From Academic Kids

Mission Insignia
Mission Statistics
Launch Pad:39-B
Launch: March 13, 1989,9:57:00 a.m. EST.
Landing: March 18, 1989, 6:35:51 s.m. PST, Runway 22, Edwards Air Force Base, Calif.
Duration:4 days, 23 hours, 38 minutes, 52 seconds.
Orbit Altitude:184nm
Orbit Inclination: 28.5 degrees
Miles Traveled:2,000,000
Crew photo
Missing image



Mission Parameters

Mission Highlights

The Space Shuttle Discovery lifted off from Pad B, Launch Complex 39, KSC, at 9:57 a.m. EST on March 13, 1989. Launch was originally scheduled Feb. 18, but was postponed to allow for replacement of suspect liquid oxygen turbopumps on the three main engines. The new target date of March 11 could not be made because of the failure of a master event controller when it was powered up during prelaunch checkout. The controller was replaced. On the rescheduled launch day of March 13, liftoff was held at T-9 minutes for nearly two hours because of ground fog and high upper winds. A waiver was approved for orbiter wing loads. This was the eighth flight of Discovery and the 28th Space Shuttle mission.

The primary payload was the third and final component of the Tracking and Data Relay Satellite (TDRS) constellation in geosynchronous orbit. The three on-orbit satellites were stationed over the equator at about 22,300 miles above Earth; two of them 130 degrees apart and a third located between them as an on-orbit spare.

On Flight Day 1, one of three cryogenic hydrogen tanks which supply the fuel cells that produce electricity exhibited erratic pressure fluctuations. It was deactivated while engineers studied the problem, and the crew was told to conserve electrical power. The tank was reactivated on Flight Day 3, March 15, and operated successfully.

Landing occurred March 18, 1989, on orbit 80, one orbit earlier than planned, in order to avoid possible excessive wind buildup expected at the landing site. Touchdown was on Runway 22 at Edwards AFB, CA, at 9:35 a.m. EST. Total mission elapsed time was 4 days, 23 hours, and 39 minutes.

Crew. The crew members were Commander Michael L. Coats, Pilot John E. Blaha, and Mission Specialists James F. Buchli, Robert C. Springer and John P. Bagian. It was the first space flight for Blaha, Springer and Bagian.

Payload and Experiments. The Tracking and Data Relay Satellite (TDRS-D), which became TDRS-4 in space, and its attached Inertial Upper Stage (IUS), were deployed from the payload bay less than six hours after launch, at 3:12 a.m. EST. First-stage orbit burn of the IUS took place an hour later, and the second burn to circularize the orbit occurred at 12 hours, 30 minutes, mission elapsed time. It was stationed at 41 degrees west longitude.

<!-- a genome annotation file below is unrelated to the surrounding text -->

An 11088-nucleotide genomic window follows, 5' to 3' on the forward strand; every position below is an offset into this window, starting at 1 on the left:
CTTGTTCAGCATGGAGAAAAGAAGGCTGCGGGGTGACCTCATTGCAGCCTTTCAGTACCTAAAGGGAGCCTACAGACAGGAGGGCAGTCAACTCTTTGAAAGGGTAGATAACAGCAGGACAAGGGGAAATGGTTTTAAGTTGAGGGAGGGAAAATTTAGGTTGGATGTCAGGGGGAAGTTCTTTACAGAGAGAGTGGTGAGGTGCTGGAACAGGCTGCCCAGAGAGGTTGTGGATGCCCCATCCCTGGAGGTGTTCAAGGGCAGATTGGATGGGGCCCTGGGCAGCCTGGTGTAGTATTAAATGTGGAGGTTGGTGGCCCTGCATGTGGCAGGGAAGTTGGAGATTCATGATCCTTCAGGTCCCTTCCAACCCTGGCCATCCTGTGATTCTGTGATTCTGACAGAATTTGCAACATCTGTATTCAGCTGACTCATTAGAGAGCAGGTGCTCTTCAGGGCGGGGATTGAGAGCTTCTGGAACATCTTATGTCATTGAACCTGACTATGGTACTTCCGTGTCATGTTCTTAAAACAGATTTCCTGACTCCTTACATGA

There were eight secondary payloads, including two Shuttle Student Involvement Program experiments. One student experiment, using four live rats with tiny pieces of bone removed, was to test whether the environmental effects of space flight inhibit bone healing. The other student experiment was to fly 32 chicken eggs to determine the effects of space flight on fertilized chicken embryos.

One experiment, mounted in the payload bay, was only termed "partially successful." The Space Station Heat Pipe Advanced Radiator Element, a potential cooling system for Space Station Freedom, operated continuously for less than 30 minutes under powered electrical loads. The failure was blamed on faulty design of the equipment, especially the manifold section.

All other experiments operated successfully. Crystals were obtained from all the proteins in the Protein Crystal Growth experiment. The Chromosomes and Plant Cell Division in Space (CHROMEX), a life sciences experiment, was designed to show the effects of microgravity on root development. The IMAX (70-millimeter) camera was used to film a variety of scenes, including the effects of floods, hurricanes, fires and volcanic eruptions on Earth.

Primary payload, Tracking and Data Relay Satellite-4 (TDRS-4) attached to an Inertial Upper Stage (IUS), became third TDRS deployed. After deployment, IUS propelled satellite to geosynchronous orbit. Secondary payloads: Orbiter Experiments Autonomous Supporting Instrumentation System-1 (OASIS-1); Space Station Heat Pipe Advanced Radiator Experiment (SHARE); Protein Crystal Growth (PCG); Chromosomes and Plant Cell Division (CHROMEX); two Shuttle Student Involvement Program (SSIP) experiments; and Air Force experiment using orbiter as calibration target for ground-based experiment for Air Force Maui Optical Site (AMOS) in Hawaii. Crew also photographed Earth with hand held IMAX camera.

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